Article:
The Human Freedom Index is co-published annually by the Cato Institute, the Fraser Institute, and the Liberales Institut at the Friedreich Naumann Foundation for Freedom. It ranks the countries of the world based on personal, civil, and economic freedom. The institutes describe human freedom as the absence of coercive restraint. We looked at how countries supplying Canada oil ranked within the index, and as with the Corruptions Index, some scored well, such as Norway, which was ranked seventh out of 159 countries with a score of 8.57 out of 10, and the United Kingdom, which was ranked 11th with a score of 8.55. However, most countries scored poorly, such as Algeria, which had a human freedoms score of 5.05, ranking 153rd out of 159, Saudi Arabia, ranking 149th with a score of 5.37, and Nigeria, which ranked 133rd with a score of 5.92.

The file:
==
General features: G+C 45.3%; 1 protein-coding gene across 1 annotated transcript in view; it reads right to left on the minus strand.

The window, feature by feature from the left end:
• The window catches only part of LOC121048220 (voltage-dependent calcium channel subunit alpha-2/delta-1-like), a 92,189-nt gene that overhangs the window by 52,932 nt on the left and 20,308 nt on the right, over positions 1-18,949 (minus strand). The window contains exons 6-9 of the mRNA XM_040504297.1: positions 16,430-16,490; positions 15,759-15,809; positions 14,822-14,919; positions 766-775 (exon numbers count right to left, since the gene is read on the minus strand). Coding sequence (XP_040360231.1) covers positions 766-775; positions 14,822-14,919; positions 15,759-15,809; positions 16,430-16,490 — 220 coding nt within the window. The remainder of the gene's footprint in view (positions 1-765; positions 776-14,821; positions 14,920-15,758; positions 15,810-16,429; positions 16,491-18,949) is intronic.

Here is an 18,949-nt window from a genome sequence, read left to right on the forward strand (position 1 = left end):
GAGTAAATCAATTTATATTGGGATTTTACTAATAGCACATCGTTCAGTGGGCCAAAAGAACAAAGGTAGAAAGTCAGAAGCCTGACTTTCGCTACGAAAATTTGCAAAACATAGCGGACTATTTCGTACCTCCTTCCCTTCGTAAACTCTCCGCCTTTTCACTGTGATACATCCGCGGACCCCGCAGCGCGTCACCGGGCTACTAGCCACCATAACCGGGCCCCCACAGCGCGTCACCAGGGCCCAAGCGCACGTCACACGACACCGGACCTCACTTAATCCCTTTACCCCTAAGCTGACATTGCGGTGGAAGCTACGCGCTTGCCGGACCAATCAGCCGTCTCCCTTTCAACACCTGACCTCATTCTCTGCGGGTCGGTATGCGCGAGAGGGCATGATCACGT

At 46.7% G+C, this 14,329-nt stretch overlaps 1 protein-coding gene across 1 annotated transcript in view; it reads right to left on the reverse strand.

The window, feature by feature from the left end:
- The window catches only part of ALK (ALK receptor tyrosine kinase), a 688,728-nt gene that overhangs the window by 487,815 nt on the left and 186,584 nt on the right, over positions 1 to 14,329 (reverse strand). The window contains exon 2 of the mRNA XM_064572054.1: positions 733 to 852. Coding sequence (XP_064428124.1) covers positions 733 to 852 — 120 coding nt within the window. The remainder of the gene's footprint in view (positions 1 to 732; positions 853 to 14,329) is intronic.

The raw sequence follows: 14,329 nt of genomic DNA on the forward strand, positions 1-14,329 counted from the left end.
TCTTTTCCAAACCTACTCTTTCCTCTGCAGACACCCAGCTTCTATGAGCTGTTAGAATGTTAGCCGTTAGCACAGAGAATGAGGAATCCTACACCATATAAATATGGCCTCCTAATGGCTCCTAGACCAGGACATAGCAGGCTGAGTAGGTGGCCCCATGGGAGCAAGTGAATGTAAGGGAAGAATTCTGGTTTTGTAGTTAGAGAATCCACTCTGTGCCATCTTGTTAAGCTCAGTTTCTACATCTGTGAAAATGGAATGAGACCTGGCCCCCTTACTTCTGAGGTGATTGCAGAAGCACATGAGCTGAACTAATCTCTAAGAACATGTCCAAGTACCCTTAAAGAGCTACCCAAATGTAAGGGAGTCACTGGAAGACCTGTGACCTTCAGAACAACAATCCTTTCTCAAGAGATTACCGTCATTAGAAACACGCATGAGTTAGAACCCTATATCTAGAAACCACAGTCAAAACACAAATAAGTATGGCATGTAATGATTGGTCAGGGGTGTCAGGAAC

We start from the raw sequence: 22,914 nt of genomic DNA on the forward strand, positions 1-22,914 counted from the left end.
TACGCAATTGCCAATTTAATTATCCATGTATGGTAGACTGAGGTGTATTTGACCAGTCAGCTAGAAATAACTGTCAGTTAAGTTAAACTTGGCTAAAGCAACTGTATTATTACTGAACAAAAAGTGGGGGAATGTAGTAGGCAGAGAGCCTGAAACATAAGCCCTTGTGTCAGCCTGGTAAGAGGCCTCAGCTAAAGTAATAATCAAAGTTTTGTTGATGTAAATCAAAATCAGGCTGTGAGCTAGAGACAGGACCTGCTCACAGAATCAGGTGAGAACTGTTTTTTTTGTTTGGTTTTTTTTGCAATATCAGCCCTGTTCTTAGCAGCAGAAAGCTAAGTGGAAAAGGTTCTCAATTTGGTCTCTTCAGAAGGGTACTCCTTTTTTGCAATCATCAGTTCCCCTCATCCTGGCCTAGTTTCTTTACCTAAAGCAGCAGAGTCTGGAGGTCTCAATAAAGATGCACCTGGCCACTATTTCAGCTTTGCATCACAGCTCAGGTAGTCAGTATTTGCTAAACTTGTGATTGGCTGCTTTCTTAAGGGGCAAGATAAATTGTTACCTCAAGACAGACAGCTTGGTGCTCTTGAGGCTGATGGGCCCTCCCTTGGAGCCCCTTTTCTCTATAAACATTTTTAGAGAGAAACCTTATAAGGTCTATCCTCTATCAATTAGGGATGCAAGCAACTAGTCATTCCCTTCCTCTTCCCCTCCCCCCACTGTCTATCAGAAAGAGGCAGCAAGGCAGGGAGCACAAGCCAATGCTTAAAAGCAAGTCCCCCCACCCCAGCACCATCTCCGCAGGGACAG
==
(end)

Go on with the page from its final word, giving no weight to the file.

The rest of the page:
Since 2015, Saudi Arabia has committed numerous violations of humanitarian law. As of November 2017, at least 5,295 civilians have been killed and 8,873 wounded, according to the UN Human Rights Office. Human Rights Watch shows that there have been 87 unlawful attacks by the Saudi coalition since 2015, six unlawful airstrikes between June and September 2017 which killed 33 children, and the coalition has attacked civilian factories, warehouses, and other protected sites. Dozens of activists have been arrested and are serving long prison sentences in Saudi Arabia for peacefully protesting human rights abuses. In Algeria, authorities regularly arrest and prosecute peaceful activists, including those protesting about unemployment and public services, according to Amnesty International. Citizens continue to be persecuted for their religious beliefs, and the Labour Code continues to unduly restrict the right to form trade unions. Doing business with these countries and putting wealth in the hands of their corrupt leaders and political allies will only continue to lessen the humanitarian rights and freedoms of their citizens. Canada ranked 11th on the index with a score of 8.54.